Fish - Unlike other meats, fish that have fins and scales do not require further processing, such as draining the blood, to be considered kosher. However, some sushi bars soak their raw fish in brine to keep the color and consistency and nevertheless sell it as fresh. The consumer would never really know and they certainly would not share this information with us. As pointed out before, brining can be a kosher headache.
A very interesting question has arisen with the advent of sushi, this raw fish dish, sweeping the nation. As seen in this article, the concept of needing bishul yisroel (a Jewish presence in the cooking) plays a major role in kosher certification. The two basic requirements for a food to be under this category is, that it must be a food that one would serve at a royal banquet (as opposed to something like a bag of gummy worms) and that it is generally eaten cooked, not raw. If the food is normally eaten raw but you decided to cook it anyway (like a baked apple) it is still kosher even without a Jewish involvement.
Fish has always required bishul yisroel since it definitely a royal dish and only eaten after some type of cooking. Now the question is, has sushi become so commonplace as to change the bishul yisroel status of all fish?
This question is closely related to the Halachik question of food prepared in a country where it is exempt from bishul akum to be eaten in a country where it isn't and vice versa. For example, in Brazil, where hearts of palm are grown (and canned), they are eaten raw. Hearts of palm only grow in tropical climates and therefore only canned/cooked hearts of palm are consumed in the continental United States. Nonetheless, it would seem that there is no issue of bishul akum since at the time of the cooking the hearts of palm were in a country where they are eaten raw. Furthermore, there is no reason to think that Americans wouldn't eat raw hearts of palm if they had such an option (in fact, fresh hearts of palm are served as an "exotic vegetable" to American tourists in Hawaii). In this case, the Poskim have ruled that since Brazilians eat raw hearts of palm, there is no reason to think that Americans wouldn't do the same if they had such an option.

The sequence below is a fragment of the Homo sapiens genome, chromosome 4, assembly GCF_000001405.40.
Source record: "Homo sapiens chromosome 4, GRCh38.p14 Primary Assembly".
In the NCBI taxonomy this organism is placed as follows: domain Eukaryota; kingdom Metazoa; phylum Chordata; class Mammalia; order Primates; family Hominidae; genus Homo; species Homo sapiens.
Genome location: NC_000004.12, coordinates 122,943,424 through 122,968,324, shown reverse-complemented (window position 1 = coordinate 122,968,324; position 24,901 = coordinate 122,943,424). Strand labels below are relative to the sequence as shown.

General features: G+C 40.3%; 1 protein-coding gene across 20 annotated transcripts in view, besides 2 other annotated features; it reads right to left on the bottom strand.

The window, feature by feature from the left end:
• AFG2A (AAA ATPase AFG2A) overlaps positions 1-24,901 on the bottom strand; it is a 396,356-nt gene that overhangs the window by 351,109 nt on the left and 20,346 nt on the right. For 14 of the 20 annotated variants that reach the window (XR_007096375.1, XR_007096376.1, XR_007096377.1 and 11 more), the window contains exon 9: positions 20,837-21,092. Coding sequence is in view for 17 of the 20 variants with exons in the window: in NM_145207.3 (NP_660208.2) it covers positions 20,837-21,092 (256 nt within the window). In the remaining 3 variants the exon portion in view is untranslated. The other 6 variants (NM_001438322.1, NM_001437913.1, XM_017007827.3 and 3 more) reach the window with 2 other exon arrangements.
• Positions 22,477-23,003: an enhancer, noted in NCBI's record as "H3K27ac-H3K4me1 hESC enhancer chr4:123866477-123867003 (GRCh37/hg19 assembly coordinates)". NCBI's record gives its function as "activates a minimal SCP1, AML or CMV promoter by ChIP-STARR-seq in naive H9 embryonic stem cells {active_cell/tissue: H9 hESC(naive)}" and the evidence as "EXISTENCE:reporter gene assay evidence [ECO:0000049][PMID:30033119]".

Generally speaking, if a non-Jew cooks a food in a country wherein that food is eaten raw, then that food remains permitted to the kosher consumer regardless of where it is eaten. This is because food that is eaten raw is precluded from being bishul akum and, subsequently, the non-Jew's cooking is not considered to be a meaningful act. Thus the food was effectively not cooked by a non-Jew and is not, and can never become, bishul akum.
Does this translate to sushi? Although raw fish is certainly eaten raw in the Orient, and increasingly so in America, the Poskim have ruled that the popularity of sushi has yet to change fish's requirement for bishul yisroel for the following reasons:
1. Foods aren't considered "edible raw" until most of the people in a city consider it edible raw. Thus, although many restaurants have sushi bars and many people enjoy it, there are also many people who can't imagine eating raw fish. Moreover, many people living in smaller towns and rural areas have not been exposed to sushi and would still find it repulsive to eat raw fish. Hashgachos on commercial facilities must keep in mind that they service all of the USA and not just New York, Los Angeles, and Chicago.
2. Sushi is generally eaten with rice and seaweed etc. such that the sushi merely adds "zing" or "tang" to the cooked food. As such, we might say that raw fish is still not edible raw and can only be used as a sort of "spice" for other foods.
3. Only the freshest fish is sushi-grade and the fish used for canning, smoking and other uses, isn't sushi-able. As such, even if there weren't a concern of bishul akum on the sushi-fish, there may be a concern on other fish.
For the reasons explained above, and the additional reason of Mar'as 'Ayin (whereby eating kosher food in a non-kosher restaurant, one can cause an outsider to believe that it is fine to eat anything in the restaurant), one may not eat sushi in a non-kosher restaurant.
Rabbi Sholem Fishbane is cRc Kashruth Administrator